Monthly Archives: March 2013

Methods must be stupid

3se4um
Find small error in architecture sense.

Wrong realization is as following:

public class Login {

  private String username;

  public boolean isAuthenticated() {
    return username != null;
  }

  private void init() {
    if (username == null) {
      // Some actions to get data...
      username = "Johnny Depp";
    }
  }
}

As you see, method init() checks the value of username field. That’s not right.
Methods must perform some action regardless to any external state. But decision to call or not must be accepted by caller.

Here is right implementation:

public class Login {

  private String username;

  public boolean isAuthenticated() {
    if (username == null) {
      init();
    }
    return username != null;
  }

  private void init() {
    // Some actions to get data...
    username = "Johnny Depp";
  }
}

Collection key implementation in Java

Collection-Interfaces
Interface-and-Classes
In case you have to use custom key in collection, key of collection must override equals() and hashCode() methods.
The example snippet:

package com.test;

import java.util.HashMap;
import java.util.Map;

public class Test {
  public static void main(String[] args) {
    Map<CollectionKey, Object> map = new HashMap<CollectionKey, Object>();
		
    CollectionKey key1 = new CollectionKey("0", "1", "2");
    map.put(key1, new Object());
		
    CollectionKey key2 = new CollectionKey("3", "4", "5");
    map.put(key2, new Object());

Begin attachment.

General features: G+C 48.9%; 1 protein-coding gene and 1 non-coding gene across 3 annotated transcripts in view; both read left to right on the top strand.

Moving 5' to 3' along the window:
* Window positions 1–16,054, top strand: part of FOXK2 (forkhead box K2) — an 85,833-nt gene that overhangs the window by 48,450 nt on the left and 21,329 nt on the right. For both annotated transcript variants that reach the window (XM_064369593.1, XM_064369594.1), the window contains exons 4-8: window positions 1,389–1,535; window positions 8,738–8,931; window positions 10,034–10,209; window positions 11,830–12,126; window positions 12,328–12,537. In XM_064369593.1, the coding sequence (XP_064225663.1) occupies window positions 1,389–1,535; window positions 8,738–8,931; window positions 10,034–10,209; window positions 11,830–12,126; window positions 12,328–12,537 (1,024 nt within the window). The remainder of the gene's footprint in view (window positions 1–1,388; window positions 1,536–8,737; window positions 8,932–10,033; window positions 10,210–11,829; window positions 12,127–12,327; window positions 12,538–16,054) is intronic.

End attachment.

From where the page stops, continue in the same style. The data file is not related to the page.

Object obj1 = map.get(key1);
    Object obj2 = map.get(key2);
}
    
  private static class CollectionKey {

    private final String prop1;
    private final String prop2;
    private final String prop3;

    private CollectionKey(final String prop1, final String prop2, final String prop3) {
      this.prop1 = prop1;
      this.prop2 = prop2;
      this.prop3 = prop3;
    }

    @Override
    public final boolean equals(final Object obj) {
      final CollectionKey key = (CollectionKey) obj;
      return prop1.equals(key.prop1) && prop2.equals(key.prop2) && prop3.equals(key.prop3);
    }

    @Override
    public final int hashCode() {
      return prop1.hashCode() + prop2.hashCode() + prop3.hashCode();
    }

    @Override
    public final String toString() {
      return prop1 + ":" + prop2 + ":" + prop3;
    }
  }
}

Using @PostConstruct annotation for initializing a Bean

ejbcon-statefulsblifecycle
Suppose, you have to initialize some of your beans. This are two ways. The first is to use the bean constructor. But this is wrong way regardless to architecture stuff, because occurring any sort of exceptions in constructor destroy the object has been created.
Another way is to use an init() method and call it when object exists. So, we can handle the exceptions appeared.

But in EJB world there is more useful thing like annotations, and @PostConstruct is great for our task to initialize the object.
Just add the attribute @PostConstruct to init() method and container shell call it every time when object creating (but only one time per creating).